US to relax Myanmar sanctions
The US said Wednesday it will ease restrictions on investment to Myanmar and quickly appoint an ambassador as it seeks to boost reformers who allowed landmark elections in the long-closed nation.world Updated: Apr 06, 2012 01:34 IST
The US said Wednesday it will ease restrictions on investment to Myanmar and quickly appoint an ambassador as it seeks to boost reformers who allowed landmark elections in the long-closed nation.
In its latest gestures under a three-year diplomatic drive on Myanmar, the US said it would step up aid and allow select officials to visit but stopped short of easing the bulk of two decades worth of biting sanctions.
Secretary of state Hillary Clinton hailed the “leadership and courage” of President Thein Sein after the opposition swept Sunday’s by-elections, giving Nobel peace laureate Aung San Suu Kyi a seat in parliament.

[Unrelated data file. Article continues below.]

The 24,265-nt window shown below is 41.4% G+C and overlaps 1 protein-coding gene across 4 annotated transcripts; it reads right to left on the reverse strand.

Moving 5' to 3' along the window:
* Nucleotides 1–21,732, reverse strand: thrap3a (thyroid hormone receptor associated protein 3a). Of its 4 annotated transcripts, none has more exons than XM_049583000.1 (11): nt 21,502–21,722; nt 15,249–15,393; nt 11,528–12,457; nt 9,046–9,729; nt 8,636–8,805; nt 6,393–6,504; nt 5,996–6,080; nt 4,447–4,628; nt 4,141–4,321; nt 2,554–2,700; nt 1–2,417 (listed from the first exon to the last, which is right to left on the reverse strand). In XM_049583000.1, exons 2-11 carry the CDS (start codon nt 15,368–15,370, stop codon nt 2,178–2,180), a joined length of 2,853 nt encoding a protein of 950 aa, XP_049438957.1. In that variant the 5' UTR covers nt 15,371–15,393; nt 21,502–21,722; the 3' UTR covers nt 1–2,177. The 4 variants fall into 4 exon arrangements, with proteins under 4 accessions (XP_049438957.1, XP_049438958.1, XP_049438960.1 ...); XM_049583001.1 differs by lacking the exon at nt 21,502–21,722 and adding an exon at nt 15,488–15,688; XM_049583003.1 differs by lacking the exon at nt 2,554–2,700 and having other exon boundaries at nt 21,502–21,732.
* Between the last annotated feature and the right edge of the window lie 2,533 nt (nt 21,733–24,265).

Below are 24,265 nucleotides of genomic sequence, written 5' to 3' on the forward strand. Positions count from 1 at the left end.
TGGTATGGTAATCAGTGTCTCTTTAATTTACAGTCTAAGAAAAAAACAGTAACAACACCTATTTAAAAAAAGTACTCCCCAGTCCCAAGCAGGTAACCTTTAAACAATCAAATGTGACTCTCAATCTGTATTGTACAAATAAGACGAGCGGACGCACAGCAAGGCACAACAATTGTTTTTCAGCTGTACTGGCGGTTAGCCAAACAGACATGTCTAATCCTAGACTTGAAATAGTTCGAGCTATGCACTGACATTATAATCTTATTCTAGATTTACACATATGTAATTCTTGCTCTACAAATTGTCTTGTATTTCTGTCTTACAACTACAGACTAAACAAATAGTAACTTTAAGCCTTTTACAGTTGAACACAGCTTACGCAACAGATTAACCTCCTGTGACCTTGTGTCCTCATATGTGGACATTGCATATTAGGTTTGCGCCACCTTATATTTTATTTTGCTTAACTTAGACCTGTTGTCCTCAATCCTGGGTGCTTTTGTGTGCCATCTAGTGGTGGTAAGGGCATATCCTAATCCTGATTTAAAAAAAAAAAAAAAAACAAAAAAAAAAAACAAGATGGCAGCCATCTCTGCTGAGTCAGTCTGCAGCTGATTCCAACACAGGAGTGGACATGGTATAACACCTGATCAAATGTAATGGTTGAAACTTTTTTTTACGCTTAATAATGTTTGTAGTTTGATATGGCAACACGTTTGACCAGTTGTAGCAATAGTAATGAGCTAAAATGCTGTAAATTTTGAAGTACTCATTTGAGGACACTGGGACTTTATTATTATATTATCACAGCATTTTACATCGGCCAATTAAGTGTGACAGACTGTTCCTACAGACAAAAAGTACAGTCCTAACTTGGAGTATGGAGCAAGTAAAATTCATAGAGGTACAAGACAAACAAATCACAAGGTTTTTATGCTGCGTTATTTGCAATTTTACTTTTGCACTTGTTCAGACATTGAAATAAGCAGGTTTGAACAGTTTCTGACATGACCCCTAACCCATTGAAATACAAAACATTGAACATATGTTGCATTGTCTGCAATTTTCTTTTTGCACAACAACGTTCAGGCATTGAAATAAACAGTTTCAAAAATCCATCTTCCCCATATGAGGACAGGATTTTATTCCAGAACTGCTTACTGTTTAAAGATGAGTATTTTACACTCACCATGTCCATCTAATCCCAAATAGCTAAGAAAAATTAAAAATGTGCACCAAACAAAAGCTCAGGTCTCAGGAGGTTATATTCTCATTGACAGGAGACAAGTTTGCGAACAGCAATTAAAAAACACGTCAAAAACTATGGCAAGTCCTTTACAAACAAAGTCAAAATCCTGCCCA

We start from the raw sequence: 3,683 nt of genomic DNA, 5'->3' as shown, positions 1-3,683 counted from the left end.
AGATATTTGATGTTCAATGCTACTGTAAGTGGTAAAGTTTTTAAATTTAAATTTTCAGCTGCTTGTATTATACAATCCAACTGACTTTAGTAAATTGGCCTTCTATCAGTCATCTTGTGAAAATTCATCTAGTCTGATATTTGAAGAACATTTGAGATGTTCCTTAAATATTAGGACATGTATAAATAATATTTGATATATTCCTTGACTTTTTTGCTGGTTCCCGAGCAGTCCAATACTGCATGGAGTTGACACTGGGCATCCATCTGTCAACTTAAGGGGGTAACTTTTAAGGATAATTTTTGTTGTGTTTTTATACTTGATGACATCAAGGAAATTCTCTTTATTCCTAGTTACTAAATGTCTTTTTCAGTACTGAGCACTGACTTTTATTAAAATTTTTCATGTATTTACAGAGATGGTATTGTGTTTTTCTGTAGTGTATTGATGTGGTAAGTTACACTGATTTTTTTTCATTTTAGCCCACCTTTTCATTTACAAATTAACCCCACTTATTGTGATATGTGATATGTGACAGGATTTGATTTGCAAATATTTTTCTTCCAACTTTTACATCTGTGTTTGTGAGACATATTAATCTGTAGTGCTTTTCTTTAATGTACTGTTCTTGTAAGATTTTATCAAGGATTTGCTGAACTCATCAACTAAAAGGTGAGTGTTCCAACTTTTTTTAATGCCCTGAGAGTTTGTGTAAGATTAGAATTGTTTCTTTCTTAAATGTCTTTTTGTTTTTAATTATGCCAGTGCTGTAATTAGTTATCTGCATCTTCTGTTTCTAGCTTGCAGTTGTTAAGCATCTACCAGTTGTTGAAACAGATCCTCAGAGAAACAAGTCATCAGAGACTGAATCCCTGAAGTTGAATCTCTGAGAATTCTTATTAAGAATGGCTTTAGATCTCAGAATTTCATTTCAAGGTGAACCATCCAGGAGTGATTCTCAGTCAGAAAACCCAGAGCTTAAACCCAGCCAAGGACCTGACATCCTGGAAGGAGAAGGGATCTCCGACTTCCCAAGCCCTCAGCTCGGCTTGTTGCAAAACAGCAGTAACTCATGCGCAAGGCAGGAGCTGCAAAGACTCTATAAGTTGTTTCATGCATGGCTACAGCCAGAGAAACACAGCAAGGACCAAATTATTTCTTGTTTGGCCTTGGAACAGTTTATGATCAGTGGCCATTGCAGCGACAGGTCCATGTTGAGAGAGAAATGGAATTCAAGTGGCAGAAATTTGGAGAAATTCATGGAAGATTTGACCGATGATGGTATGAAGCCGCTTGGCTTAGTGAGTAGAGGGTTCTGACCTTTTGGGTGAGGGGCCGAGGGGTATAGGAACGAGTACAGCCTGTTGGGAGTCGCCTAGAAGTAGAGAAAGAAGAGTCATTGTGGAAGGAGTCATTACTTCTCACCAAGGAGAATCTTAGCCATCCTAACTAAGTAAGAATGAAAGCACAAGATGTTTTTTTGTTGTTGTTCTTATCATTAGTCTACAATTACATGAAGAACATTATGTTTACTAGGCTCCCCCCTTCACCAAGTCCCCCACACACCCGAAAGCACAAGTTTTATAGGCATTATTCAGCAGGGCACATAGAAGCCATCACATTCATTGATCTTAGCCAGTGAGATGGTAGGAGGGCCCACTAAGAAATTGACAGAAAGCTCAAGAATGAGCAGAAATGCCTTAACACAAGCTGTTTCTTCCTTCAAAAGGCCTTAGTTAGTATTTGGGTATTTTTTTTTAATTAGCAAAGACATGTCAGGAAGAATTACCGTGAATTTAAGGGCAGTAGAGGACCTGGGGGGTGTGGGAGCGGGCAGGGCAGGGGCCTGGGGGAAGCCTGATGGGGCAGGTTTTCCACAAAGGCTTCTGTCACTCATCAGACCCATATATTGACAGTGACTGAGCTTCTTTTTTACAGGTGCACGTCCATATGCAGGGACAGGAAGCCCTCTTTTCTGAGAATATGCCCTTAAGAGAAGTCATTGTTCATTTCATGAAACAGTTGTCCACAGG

“The US will stand with the reformers and the democrats both inside the government and in the larger civil society as they work together for that more hopeful future that is the right of every single person,” Clinton told reporters.
Clinton said the US would start easing restrictions on US investment and financial services in areas seen supporting reforms in the country.
Officials said they were deciding the exact measures and timeframe but that one priority would be to allow the use of credit cards in Myanmar, one of the few nations where MasterCard, Visa and American Express are never accepted.
Clinton — who paid a landmark visit to Myanmar in December — said the US would complete formalities “in the coming days” to send an ambassador, completing a promised upgrade to full relations after a two-decade gap.
But Myanmar will stay under a number of tough sanctions set by the US Congress including a ban on its key exports such as jade. “Sanctions and prohibitions will stay in place on individuals and institutions that remain on the wrong side of these historic reform efforts,” Clinton said. She said the US was still pressing for a release of all political prisoners.